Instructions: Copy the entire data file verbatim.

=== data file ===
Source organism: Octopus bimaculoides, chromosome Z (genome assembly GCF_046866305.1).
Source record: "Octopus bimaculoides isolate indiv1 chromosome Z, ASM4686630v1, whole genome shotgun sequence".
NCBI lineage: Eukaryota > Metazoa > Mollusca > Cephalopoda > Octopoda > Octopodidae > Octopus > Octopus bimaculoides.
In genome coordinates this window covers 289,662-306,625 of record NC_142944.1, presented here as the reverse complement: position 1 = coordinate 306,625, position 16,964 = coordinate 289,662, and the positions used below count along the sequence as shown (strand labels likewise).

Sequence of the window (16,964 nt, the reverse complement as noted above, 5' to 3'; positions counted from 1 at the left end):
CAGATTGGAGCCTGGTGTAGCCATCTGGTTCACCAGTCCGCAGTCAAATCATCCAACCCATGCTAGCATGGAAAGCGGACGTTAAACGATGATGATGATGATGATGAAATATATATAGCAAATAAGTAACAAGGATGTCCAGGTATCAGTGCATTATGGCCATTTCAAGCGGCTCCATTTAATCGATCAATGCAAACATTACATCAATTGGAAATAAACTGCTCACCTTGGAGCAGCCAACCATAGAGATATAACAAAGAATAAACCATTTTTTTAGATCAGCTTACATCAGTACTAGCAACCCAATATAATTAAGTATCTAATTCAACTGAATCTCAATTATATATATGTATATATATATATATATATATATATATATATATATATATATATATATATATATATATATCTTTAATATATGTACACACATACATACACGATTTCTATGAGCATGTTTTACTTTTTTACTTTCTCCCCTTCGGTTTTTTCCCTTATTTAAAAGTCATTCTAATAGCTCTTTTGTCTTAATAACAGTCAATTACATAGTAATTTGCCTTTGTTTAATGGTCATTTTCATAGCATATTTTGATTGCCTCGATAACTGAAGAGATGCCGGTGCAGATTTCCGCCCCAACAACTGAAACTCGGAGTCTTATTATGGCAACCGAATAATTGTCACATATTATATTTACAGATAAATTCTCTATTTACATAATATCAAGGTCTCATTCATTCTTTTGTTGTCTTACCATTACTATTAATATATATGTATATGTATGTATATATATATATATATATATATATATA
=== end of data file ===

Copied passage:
Source organism: Octopus bimaculoides, chromosome Z (genome assembly GCF_046866305.1).
Source record: "Octopus bimaculoides isolate indiv1 chromosome Z, ASM4686630v1, whole genome shotgun sequence".
NCBI lineage: Eukaryota > Metazoa > Mollusca > Cephalopoda > Octopoda > Octopodidae > Octopus > Octopus bimaculoides.
In genome coordinates this window covers 289,662-306,625 of record NC_142944.1, presented here as the reverse complement: position 1 = coordinate 306,625, position 16,964 = coordinate 289,662, and the positions used below count along the sequence as shown (strand labels likewise).

Sequence of the window (16,964 nt, the reverse complement as noted above, 5' to 3'; positions counted from 1 at the left end):
CAGATTGGAGCCTGGTGTAGCCATCTGGTTCACCAGTCCGCAGTCAAATCATCCAACCCATGCTAGCATGGAAAGCGGACGTTAAACGATGATGATGATGATGATGAAATATATATAGCAAATAAGTAACAAGGATGTCCAGGTATCAGTGCATTATGGCCATTTCAAGCGGCTCCATTTAATCGATCAATGCAAACATTACATCAATTGGAAATAAACTGCTCACCTTGGAGCAGCCAACCATAGAGATATAACAAAGAATAAACCATTTTTTTAGATCAGCTTACATCAGTACTAGCAACCCAATATAATTAAGTATCTAATTCAACTGAATCTCAATTATATATATGTATATATATATATATATATATATATATATATATATATATATATATATATATATATATATCTTTAATATATGTACACACATACATACACGATTTCTATGAGCATGTTTTACTTTTTTACTTTCTCCCCTTCGGTTTTTTCCCTTATTTAAAAGTCATTCTAATAGCTCTTTTGTCTTAATAACAGTCAATTACATAGTAATTTGCCTTTGTTTAATGGTCATTTTCATAGCATATTTTGATTGCCTCGATAACTGAAGAGATGCCGGTGCAGATTTCCGCCCCAACAACTGAAACTCGGAGTCTTATTATGGCAACCGAATAATTGTCACATATTATATTTACAGATAAATTCTCTATTTACATAATATCAAGGTCTCATTCATTCTTTTGTTGTCTTACCATTACTATTAATATATATGTATATGTATGTATATATATATATATATATATATATATA